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Legislative Assembly for the ACT: 2002 Week 5 Hansard (8 May) . . Page.. 1273 ..

MS DUNDAS (continuing):

For a number of years, as Mr Cornwell has indicted, the Alzheimers Association, along with other groups, has been calling for increased commitment to respite care for people with dementia. Dementia can be extremely distressing both for the family and for the person experiencing it. Nevertheless, families can, and do, still have valuable and happy times together despite the onset of dementia. Respite care can ensure that families do not become isolated and overburdened by the sometimes demanding task of caring for a person with dementia-that they are free to enjoy to the maximum possible extent the time that they have with sufferers. Partners and families of people with dementia need to know that they can have a break from their caring role, assured that their loved one is being cared for properly. Ongoing considerable stress can be caused if these services are inadequate.

Whilst I thank Mr Cornwell for bringing this important matter to the attention of the Assembly, I believe that a feasibility study into the establishment of a four-bedroom house, as the motion indicates, is perhaps an overly specific and prescriptive outcome to be calling for at this stage. This is why it is only part of the amendment that is circulated in my name. I think the amendment broadens what Mr Cornwell is asking for, whilst keeping true to the core need to study respite care for people with dementia, including specific respite care for those people with early onset or low-level dementia conditions.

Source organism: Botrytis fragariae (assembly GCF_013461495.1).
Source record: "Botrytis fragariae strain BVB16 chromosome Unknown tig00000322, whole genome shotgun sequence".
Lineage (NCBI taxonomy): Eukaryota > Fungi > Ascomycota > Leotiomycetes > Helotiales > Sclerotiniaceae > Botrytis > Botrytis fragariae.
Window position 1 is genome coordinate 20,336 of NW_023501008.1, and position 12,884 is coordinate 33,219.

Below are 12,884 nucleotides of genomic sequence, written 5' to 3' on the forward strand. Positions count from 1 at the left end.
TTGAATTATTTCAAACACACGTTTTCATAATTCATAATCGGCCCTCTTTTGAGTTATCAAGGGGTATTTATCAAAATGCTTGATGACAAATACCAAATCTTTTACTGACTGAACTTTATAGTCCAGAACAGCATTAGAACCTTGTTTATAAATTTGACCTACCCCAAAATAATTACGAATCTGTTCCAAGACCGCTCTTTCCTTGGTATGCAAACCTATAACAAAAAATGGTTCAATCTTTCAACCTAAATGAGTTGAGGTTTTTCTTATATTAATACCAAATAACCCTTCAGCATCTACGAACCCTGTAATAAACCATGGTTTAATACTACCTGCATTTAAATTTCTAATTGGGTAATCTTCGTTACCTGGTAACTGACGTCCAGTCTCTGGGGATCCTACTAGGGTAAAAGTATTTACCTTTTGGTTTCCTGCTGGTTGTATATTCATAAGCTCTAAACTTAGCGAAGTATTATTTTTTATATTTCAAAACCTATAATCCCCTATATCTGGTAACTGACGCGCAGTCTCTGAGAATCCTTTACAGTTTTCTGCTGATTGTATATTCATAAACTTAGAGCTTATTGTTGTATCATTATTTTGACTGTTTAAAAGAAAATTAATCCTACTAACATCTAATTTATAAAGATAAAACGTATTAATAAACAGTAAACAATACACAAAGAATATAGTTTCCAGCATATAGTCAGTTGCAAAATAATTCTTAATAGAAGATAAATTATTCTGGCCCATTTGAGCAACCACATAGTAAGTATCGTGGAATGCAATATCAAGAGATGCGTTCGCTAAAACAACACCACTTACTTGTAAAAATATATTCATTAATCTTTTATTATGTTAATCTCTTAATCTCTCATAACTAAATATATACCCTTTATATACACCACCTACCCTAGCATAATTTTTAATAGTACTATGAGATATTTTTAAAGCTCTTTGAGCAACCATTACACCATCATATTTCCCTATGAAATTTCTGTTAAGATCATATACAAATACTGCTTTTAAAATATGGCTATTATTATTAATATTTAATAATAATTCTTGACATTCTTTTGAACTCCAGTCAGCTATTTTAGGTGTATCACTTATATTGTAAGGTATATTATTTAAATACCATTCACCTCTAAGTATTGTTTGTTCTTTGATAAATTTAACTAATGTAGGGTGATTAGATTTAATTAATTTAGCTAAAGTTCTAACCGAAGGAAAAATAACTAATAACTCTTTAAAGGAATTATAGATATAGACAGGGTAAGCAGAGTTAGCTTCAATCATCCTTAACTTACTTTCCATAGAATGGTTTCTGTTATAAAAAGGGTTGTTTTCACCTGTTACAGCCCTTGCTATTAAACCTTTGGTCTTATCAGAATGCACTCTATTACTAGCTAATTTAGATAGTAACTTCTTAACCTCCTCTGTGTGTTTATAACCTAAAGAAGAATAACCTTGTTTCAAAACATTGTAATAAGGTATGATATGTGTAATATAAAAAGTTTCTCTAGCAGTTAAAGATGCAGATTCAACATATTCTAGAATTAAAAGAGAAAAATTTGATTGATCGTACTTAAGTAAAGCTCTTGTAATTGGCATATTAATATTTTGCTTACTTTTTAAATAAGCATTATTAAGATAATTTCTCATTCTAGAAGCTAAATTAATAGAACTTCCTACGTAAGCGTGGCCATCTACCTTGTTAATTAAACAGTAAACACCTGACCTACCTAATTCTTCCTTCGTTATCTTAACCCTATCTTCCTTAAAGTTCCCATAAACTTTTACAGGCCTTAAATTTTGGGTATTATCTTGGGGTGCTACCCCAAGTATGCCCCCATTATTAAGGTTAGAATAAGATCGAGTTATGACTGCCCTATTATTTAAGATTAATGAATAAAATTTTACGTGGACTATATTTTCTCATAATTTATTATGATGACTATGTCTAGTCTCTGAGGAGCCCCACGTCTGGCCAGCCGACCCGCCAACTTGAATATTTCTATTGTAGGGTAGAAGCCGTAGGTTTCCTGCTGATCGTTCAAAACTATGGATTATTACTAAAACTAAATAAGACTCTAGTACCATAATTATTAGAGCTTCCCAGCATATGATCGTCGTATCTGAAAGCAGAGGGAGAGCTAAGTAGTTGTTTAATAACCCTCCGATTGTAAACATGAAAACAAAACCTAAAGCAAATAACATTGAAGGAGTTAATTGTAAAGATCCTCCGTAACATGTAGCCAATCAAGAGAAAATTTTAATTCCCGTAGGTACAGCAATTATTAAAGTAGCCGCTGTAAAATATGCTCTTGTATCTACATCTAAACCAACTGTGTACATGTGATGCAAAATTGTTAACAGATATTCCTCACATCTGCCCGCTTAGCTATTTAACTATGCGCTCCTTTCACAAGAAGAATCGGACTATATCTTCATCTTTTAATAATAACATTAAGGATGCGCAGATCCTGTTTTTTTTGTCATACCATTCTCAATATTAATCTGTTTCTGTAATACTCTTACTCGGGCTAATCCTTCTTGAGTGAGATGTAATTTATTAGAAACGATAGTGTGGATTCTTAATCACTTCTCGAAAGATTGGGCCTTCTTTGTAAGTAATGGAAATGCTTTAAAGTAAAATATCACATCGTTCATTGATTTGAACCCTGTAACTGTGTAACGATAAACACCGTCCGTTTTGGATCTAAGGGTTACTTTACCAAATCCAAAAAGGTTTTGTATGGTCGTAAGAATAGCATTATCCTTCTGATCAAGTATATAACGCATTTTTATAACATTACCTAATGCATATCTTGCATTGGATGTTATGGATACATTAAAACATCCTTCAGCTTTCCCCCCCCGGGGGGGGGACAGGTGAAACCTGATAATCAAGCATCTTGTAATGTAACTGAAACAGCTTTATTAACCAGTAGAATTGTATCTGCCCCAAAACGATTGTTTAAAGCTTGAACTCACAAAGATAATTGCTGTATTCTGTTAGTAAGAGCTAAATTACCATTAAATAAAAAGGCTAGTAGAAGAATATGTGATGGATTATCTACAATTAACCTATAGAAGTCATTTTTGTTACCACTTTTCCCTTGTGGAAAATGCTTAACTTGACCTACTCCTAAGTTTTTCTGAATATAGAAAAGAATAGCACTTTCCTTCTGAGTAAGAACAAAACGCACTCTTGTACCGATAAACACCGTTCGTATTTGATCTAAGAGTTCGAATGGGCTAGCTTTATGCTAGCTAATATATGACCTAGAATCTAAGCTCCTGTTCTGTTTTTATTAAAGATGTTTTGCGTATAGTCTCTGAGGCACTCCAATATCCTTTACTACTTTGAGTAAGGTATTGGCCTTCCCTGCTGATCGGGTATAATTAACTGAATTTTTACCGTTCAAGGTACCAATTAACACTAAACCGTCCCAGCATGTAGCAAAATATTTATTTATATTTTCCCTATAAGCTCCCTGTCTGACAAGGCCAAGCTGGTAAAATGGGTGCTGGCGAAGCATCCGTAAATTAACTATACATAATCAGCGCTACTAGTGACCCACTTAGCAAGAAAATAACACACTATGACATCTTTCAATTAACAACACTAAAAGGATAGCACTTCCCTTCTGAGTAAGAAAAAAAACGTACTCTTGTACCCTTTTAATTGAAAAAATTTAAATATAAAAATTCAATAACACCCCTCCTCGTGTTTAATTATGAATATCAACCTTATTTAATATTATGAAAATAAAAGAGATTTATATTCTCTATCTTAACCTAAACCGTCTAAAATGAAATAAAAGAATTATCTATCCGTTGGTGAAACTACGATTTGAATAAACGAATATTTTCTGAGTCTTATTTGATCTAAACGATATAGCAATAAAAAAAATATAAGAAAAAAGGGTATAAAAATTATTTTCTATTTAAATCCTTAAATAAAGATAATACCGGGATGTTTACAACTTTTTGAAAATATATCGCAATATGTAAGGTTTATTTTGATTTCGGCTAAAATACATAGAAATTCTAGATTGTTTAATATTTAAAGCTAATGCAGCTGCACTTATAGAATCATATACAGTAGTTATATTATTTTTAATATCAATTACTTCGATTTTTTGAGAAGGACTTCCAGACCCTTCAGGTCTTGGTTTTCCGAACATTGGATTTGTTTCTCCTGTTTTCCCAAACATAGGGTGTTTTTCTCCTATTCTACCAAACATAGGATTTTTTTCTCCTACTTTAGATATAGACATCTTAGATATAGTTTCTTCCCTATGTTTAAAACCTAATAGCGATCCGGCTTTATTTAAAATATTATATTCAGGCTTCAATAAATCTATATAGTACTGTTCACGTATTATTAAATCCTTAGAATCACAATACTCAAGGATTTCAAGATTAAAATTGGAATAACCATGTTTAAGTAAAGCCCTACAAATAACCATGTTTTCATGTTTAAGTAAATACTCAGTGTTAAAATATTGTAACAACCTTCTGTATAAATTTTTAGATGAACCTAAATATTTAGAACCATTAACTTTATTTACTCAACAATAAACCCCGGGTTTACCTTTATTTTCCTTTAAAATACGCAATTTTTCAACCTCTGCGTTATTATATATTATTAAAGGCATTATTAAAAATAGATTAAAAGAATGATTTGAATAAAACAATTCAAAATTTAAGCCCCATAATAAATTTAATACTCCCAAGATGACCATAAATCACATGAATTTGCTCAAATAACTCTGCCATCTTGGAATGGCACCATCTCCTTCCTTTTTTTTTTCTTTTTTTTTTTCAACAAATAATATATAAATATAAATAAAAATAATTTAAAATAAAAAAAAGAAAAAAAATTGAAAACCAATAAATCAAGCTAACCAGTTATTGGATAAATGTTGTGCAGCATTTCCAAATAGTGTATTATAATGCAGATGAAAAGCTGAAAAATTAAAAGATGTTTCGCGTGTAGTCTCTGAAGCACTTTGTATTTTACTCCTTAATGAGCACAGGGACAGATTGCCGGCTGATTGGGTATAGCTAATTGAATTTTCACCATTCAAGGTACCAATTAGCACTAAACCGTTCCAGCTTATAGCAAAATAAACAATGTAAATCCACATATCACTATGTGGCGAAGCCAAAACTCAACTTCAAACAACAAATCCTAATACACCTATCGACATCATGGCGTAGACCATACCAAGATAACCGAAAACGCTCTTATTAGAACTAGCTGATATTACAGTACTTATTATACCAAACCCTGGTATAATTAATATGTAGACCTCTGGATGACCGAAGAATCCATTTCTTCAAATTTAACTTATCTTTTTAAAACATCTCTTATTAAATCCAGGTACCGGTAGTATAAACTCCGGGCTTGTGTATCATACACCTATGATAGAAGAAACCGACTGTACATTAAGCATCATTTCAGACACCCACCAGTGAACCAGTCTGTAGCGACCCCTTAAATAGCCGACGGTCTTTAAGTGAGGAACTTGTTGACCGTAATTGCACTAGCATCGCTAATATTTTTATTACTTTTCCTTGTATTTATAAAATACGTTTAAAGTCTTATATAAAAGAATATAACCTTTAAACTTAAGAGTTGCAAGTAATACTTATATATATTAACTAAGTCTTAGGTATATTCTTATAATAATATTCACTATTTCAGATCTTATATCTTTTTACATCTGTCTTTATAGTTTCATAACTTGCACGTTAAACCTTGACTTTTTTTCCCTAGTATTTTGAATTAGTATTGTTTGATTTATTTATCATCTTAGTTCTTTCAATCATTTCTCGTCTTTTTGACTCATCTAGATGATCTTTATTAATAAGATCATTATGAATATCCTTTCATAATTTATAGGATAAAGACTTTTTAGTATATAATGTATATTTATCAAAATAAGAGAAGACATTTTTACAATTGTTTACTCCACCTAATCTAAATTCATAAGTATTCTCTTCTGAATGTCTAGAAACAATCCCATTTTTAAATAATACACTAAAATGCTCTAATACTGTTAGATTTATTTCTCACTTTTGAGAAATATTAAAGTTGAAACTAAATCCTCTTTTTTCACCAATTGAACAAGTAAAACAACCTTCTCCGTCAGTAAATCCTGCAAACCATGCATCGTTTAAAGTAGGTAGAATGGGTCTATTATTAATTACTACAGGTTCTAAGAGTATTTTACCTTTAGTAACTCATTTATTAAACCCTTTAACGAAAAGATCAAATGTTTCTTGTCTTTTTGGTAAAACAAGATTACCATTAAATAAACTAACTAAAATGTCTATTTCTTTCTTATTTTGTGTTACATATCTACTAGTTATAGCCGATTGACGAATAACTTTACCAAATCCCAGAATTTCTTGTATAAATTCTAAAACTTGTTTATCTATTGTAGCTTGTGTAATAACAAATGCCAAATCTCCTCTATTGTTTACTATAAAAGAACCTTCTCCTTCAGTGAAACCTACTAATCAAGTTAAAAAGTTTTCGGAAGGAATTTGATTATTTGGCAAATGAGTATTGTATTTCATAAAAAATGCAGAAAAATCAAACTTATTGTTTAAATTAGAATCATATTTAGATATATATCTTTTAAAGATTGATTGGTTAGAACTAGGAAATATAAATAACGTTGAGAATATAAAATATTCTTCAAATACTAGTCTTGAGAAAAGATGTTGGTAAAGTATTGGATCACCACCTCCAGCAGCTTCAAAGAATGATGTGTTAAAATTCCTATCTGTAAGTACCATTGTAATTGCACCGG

My amendment would allow the government to look at this important issue through its ordinary processes, without having to establish yet another review. The motion would be made more general so that the government can look at the issue of respite care for people with dementia without being limited to considering only one possible option-that is, a four-bedroom house-as an outcome of addressing this issue. I hope the Assembly takes on board my comments and supports my amendment to the motion before the Assembly, which addresses a very worthwhile topic.

MR STANHOPE (Chief Minister, Attorney-General, Minister for Health, Minister for Community Affairs and Minister for Women) (10.48): I thank Mr Cornwell for his ongoing interest in aged care matters, and his very obvious interest in issues around ageing and dementia.

Mr Cornwell: I will be one shortly.

MR STANHOPE: We certainly need to make sure that sufferers of dementia-it creeps up on us all, says Mr Cornwell-and their families are well cared for and supported in the ACT. This is an emerging area of need as our population ages, and we know the ACT's population is ageing more rapidly than the national rate.

Respite and caring for carers is an area that this government highlighted as needing attention. In the October election campaign we put forward a plan for carers and a plan for older Canberrans to highlight our commitment in this area and address the very issues Mr Cornwell has raised in this motion. I intend to keep this commitment and allocate funding in the next budget for respite, including respite for the people suffering from dementia and their carers.

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